By Ann Brody Guy
Invoking the premise of the classic holiday film It’s a Wonderful Life—that small, chance meetings set in motion life-changing events—it follows that the world would have missed out on a unique piece of science history if microscope aficionados Orville Golub and Steve Ruzin had never crossed paths.
But thanks to that meeting, and the years-long friendship and collaboration that followed, the public will get an eyeful of optic history beginning Dec. 24, when the San Francisco International Airport (SFO) Museum presents A World Examined: Microscopes from the Age of Enlightenment to the Twentieth Century, an exhibit featuring a selection of antique microscopes from the Golub Collection at the University of California, Berkeley.
The SFO Museum exhibition will run for six months; the Golub Collection is on permanent display in the Valley Life Sciences Building at UC Berkeley.
“This collection is visually stunning and historically unsurpassed,” said Ruzin, who has been the Golub Collection curator since 2003 and runs the Biological Imaging Facility at Berkeley’s College of Natural Resources as his day job, as well as teaching classes in microscopy. “The SFO Museum is providing an amazing platform to expand the audience for this great piece of science history.”
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Eleven faculty members at the University of California, Berkeley, have been named 2011 Fellows of the American Association for the Advancement of Science (AAAS), the world’s largest general scientific society and publisher of the journal Science. Four of the 11 are scientists in the College of Natural Resources.
The UC Berkeley researchers are among 539 new fellows chosen for this honor, which is bestowed upon AAAS members by their peers in recognition of their distinguished efforts to advance science or its applications.
The four CNR scientists are:
• Dan Kammen, professor of energy and resources, public policy and nuclear engineering, for demonstrating the value of rigorous interdisciplinary work combining technical expertise with policy analysis, with a particular focus on renewable energy systems in developing countries.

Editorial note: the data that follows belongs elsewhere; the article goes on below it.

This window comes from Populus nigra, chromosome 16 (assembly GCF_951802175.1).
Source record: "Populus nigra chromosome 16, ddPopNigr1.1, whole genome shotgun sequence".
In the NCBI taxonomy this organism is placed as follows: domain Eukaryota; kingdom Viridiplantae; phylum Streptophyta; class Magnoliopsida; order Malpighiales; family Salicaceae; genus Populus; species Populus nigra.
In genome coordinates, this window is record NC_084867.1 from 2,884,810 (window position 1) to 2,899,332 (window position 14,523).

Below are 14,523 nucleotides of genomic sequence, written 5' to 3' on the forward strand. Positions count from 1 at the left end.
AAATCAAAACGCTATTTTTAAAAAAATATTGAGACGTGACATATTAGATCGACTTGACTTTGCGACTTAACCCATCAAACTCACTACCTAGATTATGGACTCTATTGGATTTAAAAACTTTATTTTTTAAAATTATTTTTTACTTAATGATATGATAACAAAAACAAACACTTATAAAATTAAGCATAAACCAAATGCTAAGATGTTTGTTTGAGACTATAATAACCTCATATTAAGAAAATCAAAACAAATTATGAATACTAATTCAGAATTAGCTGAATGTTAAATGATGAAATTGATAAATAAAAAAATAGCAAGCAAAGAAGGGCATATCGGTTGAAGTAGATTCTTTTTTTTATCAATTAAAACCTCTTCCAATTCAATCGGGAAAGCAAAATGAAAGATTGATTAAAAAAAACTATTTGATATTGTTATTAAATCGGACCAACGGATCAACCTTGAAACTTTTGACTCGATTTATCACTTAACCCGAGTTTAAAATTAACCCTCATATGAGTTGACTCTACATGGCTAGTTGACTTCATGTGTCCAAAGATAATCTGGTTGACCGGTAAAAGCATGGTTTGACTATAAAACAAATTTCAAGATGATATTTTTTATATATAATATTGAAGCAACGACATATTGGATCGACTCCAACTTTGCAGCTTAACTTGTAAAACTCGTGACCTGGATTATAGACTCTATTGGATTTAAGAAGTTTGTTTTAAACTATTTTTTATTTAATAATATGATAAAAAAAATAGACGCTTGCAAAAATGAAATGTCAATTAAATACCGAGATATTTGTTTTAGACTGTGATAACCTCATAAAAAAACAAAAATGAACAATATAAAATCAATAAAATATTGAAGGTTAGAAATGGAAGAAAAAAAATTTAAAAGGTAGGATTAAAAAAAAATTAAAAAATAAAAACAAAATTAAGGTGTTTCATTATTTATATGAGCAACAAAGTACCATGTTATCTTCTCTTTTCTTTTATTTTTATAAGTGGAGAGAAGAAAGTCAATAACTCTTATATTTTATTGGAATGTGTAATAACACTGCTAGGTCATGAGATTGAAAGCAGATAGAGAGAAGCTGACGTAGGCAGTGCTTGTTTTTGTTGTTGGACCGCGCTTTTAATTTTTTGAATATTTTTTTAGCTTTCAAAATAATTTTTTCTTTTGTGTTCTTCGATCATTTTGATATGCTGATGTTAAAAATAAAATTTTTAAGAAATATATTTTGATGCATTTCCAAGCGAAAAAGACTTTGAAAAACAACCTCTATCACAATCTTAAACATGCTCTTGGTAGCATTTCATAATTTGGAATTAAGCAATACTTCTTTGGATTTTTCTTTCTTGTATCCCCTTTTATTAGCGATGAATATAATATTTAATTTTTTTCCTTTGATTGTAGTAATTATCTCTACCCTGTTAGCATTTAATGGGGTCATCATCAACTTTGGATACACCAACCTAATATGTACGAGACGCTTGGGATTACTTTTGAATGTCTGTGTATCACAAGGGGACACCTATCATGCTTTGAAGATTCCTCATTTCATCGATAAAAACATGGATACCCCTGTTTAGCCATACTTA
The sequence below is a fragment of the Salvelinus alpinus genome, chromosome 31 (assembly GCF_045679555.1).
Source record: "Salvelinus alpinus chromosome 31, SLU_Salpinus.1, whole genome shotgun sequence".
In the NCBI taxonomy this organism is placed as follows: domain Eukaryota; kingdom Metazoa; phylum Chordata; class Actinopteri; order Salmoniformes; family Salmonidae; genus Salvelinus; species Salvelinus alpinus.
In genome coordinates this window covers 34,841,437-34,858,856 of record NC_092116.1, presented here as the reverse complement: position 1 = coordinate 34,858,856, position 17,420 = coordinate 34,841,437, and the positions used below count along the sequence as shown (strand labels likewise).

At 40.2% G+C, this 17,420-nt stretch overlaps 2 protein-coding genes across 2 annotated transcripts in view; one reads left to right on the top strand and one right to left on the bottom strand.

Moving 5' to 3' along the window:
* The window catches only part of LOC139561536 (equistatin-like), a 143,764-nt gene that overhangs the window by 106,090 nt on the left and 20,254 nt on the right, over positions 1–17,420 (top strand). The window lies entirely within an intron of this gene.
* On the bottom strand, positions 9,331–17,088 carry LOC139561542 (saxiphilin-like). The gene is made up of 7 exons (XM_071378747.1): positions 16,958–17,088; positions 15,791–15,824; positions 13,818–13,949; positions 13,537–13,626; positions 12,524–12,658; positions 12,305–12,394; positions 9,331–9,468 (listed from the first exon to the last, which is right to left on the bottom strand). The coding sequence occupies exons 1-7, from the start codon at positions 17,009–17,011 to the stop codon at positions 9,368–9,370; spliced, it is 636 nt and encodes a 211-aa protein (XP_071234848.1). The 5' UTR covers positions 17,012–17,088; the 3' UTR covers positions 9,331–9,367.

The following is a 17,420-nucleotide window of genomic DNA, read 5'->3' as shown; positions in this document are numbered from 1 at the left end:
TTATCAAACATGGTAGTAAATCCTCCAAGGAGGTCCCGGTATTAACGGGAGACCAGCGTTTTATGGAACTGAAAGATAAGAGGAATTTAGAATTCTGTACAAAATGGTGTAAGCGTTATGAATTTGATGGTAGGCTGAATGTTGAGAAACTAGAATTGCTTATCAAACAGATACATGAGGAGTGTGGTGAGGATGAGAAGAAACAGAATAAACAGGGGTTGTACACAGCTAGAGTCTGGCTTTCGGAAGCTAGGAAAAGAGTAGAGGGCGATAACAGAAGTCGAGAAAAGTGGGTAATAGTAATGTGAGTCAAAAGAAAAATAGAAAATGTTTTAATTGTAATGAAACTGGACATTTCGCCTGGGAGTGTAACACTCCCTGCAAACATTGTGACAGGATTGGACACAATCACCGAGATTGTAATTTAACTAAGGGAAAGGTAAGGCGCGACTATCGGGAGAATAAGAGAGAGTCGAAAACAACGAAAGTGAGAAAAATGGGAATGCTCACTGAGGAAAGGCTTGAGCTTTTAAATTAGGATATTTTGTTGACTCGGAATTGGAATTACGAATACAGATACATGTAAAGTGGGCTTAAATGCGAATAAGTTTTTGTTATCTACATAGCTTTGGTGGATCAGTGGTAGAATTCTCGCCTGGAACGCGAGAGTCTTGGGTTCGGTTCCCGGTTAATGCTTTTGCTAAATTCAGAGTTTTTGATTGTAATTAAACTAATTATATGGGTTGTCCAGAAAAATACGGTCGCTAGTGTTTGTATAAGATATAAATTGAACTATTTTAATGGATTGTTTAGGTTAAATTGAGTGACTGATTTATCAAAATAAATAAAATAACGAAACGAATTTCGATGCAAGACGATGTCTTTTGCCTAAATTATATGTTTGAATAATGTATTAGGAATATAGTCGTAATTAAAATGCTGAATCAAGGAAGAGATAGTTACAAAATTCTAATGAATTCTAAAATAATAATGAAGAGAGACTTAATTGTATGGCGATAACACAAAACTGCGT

• Sheila McCormick, adjunct professor of plant and microbial biology, for distinguished contributions in the area of plant reproductive sciences, particularly for elucidating biological processes in pollen that lead to reproductive success.
• Anastasios Melis, professor of plant and microbial biology, for pioneering contributions to our understanding of photosynthetic oxygen evolution and for opening the field of photosynthetic production biofuels.
• Carolyn Merchant, professor of environmental science, policy and management, for distinguished contributions to the field of history and philosophy of science, particularly for the history of the scientific revolution and gender and science.
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By James Temple, San Francisco Chronicle
UC Berkeley Professor Dennis Baldocchi has taken on the not-so-modest task of monitoring "the breathing of the biosphere."
He and a team of researchers oversee sensors in 500 sites around the world that measure things like wind, carbon dioxide, ozone and water vapor 10 times a second. They combine this massive amount of data with NASA satellite imagery to visually depict and analyze how climate change is altering the world.
If a year's worth of that data were collected and processed at once, it would take a regular PC an entire year to trudge through the task. But the researchers are making sense of this data through a partnership with Microsoft Research, tapping into its cloud of worldwide server farms to turn around the same work in as little as a day.
"We had the ideas, we knew what we wanted to do with it, but we were overwhelmed with the computational demands of the project," Baldocchi said. The ability to collect and analyze huge volumes of information, a concept known as big data, has "democratized computing and large-scale science."
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By Christopher Joyce, NPR
Climate experts are exploring the concept of growing dense fields of weeds to help soak up carbon dioxide from the atmosphere.